End-of-Year Federal Legislation Increases Funding to Crucial Health Programs

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However, ACP urges Congress to do more to address high prescription drug costs and ‘surprise’ medical billing

Jan. 10, 2020 (ACP) – For once, physicians and patients don't have to worry about budget brinkmanship in the nation's capital and the effects on federal health programs. Thanks to a deal struck in the last days of 2019, funding for many of these programs is stable, and there's no risk for a government shutdown for at least another nine months.

There's even more good news. Congress and the president agreed to boost funding for crucial health programs, and federal agencies will now be able to extensively study gun violence and safety. The legal age to buy tobacco products will rise, and patients will have more access to cheaper generic medications.

However, the American College of Physicians is pushing lawmakers to do more. “While ACP is glad to see that legislators have recognized many of the public health priorities where we have urged them to take action, it is important that Congress act promptly to address several remaining priorities that are not included, or only partially addressed, in the appropriations measures,” Dr. Robert McLean, ACP's president, said in a statement.

Positive developments in the budget bills passed by Congress and signed into law by the president include increased funding for the National Institutes of Health (NIH), Centers for Disease Control and Prevention (CDC), and Health Resources and Services Administration in fiscal year 2020, which ends on Sept. 30, 2020. Funding is also now available to allow the CDC and NIH to study gun violence and safety. Both agencies can receive up to $12.5 million each.

“The key to solving any public health crisis is knowledge, and our efforts to prevent firearms-related injuries and deaths have been hampered by inadequate research,” said Jared Frost, an ACP senior associate for legislative affairs. “This funding is a promising first step. The research will help us to better understand the causes and consequences of firearm-related injury and death, and to identify, test, and implement strategies to reduce these events is important.”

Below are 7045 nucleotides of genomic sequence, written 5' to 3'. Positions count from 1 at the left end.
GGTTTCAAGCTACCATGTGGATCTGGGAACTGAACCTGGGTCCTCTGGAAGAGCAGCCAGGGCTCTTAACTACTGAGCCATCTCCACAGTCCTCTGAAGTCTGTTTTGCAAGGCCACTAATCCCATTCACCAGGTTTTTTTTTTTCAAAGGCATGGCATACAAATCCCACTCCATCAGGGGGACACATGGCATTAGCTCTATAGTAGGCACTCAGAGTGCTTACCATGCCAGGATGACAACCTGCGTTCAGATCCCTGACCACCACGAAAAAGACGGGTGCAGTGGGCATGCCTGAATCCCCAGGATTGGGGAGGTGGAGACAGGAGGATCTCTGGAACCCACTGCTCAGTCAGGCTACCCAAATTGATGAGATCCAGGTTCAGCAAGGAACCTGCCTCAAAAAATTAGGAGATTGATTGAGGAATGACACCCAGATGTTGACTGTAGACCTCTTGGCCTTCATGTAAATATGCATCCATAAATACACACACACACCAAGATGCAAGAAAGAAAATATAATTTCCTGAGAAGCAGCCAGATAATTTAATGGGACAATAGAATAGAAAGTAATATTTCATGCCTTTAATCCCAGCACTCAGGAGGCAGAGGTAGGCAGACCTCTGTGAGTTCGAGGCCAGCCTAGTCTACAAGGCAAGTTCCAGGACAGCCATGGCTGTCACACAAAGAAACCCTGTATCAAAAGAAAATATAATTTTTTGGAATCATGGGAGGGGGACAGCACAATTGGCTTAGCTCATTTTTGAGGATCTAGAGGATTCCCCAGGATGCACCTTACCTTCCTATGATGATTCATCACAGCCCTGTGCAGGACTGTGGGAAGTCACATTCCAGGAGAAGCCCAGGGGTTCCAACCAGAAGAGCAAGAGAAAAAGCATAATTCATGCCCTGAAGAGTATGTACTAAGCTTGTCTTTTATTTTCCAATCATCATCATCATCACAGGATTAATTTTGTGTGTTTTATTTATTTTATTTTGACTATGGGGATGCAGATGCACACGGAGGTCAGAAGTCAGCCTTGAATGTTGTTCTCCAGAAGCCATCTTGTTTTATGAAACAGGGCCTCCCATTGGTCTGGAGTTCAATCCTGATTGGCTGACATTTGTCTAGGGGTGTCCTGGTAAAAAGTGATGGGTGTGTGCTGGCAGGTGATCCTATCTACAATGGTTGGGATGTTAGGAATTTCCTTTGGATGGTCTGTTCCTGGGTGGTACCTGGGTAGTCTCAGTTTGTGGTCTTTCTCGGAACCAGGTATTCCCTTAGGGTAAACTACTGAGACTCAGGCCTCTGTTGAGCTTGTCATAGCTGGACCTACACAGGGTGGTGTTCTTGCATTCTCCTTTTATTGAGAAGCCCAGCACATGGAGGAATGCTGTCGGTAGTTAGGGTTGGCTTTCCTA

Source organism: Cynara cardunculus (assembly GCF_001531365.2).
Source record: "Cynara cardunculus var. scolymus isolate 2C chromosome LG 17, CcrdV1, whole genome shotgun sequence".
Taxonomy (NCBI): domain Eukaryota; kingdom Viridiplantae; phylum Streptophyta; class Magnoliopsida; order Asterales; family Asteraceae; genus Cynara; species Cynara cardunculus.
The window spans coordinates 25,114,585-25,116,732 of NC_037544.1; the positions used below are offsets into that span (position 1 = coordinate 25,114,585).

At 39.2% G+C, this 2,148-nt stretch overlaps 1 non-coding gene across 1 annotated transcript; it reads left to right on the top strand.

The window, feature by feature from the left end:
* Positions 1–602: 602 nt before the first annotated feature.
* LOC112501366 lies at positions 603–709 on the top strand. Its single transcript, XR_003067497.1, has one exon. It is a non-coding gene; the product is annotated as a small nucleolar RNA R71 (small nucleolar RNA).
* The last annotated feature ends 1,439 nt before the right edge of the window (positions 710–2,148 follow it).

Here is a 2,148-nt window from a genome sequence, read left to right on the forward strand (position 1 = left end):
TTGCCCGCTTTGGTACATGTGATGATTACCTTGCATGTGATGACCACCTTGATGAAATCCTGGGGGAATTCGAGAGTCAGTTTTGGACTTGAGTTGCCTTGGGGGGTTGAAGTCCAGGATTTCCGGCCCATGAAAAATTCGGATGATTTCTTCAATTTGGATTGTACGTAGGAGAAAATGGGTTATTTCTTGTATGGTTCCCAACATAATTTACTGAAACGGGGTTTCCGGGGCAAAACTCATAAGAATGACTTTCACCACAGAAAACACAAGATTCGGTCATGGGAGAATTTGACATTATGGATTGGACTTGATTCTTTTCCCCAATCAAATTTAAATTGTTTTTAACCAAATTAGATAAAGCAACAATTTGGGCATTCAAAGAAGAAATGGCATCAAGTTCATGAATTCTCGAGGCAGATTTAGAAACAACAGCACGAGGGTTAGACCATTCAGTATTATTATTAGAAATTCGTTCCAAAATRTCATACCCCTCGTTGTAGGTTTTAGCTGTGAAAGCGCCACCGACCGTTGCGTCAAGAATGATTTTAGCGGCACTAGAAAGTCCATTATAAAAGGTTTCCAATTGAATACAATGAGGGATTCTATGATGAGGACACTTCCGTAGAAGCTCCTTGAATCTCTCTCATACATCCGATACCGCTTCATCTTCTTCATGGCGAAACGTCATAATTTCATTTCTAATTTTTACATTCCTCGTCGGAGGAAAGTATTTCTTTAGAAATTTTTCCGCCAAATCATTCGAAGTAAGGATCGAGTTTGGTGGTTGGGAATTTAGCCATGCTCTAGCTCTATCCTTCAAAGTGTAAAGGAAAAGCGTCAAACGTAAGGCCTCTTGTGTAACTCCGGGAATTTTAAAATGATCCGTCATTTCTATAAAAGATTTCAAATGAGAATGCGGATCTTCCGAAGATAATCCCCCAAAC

In addition, the bills will also make it easier for patients to access generic versions of prescription medicines via provisions of the CREATES Act. The bills also raise the minimum age to buy tobacco products to 21. “This will help reduce smoking and addiction to nicotine, since the overwhelming majority of adult smokers started as teenagers,” Frost said.

Another positive development: The Patient-Centered Outcomes Research Institute will be funded for 10 years. According to Frost, “its research is key to getting the right treatment to the right patients for the right problem.”

However, ACP is still concerned that the budget bills don't go far enough on several fronts such as the cost of health care.

“While the legislative package begins to address high prescription drug costs, more needs to be done to solve this problem, such as more accountability for the big drug companies, including greater price transparency, increased competition, and allowing the federal government to negotiate prices with manufacturers,” Frost said.

ACP is calling for Congress to enact many of the public health priorities included in the Lower Health Care Costs Act, including a national campaign to raise awareness of vaccine safety and effectiveness, funding for programs that aim to reduce maternal mortality, and funding for programs that reduce and prevent health care discrimination. However, ACP does have concerns with the provisions included in the Lower Health Care Costs Act on “surprise” medical bills that can sock patients with high unexpected expenses. ACP believes the provisions included in this bill could create barriers to access and affordability. “Legislation should hold patients harmless without tilting the playing field to insurers at the expense of patients and their physicians,” Frost said.

ACP also urges Congress to ensure funding by passing the long-term reauthorization of several programs now set to expire in May 2020. These programs include Community Health Centers, the National Health Service Corps, and the Teaching Health Center Graduate Medical Education program. “These programs should be funded for several fiscal years at a time, not just for a period of months,” Frost said.

Finally, ACP is disappointed that the new budget bills didn't include a House of Representatives provision that would have prevented the administration's restrictions on the Title X program from moving forward. “Those restrictions greatly limit the ability of women to access reproductive and other health care services and inappropriately restrict physicians from discussing treatment options with their patients,” Frost said.

Moving forward, Frost said, “ACP will continue its vigorous advocacy on all fronts in 2020, including addressing high prescription drug costs, stopping surprise medical billing for patients and imposing a comprehensive ban on flavorings in all tobacco products. And we will push for increased funding for ACP priorities in fiscal year 2021, which begins in October.”

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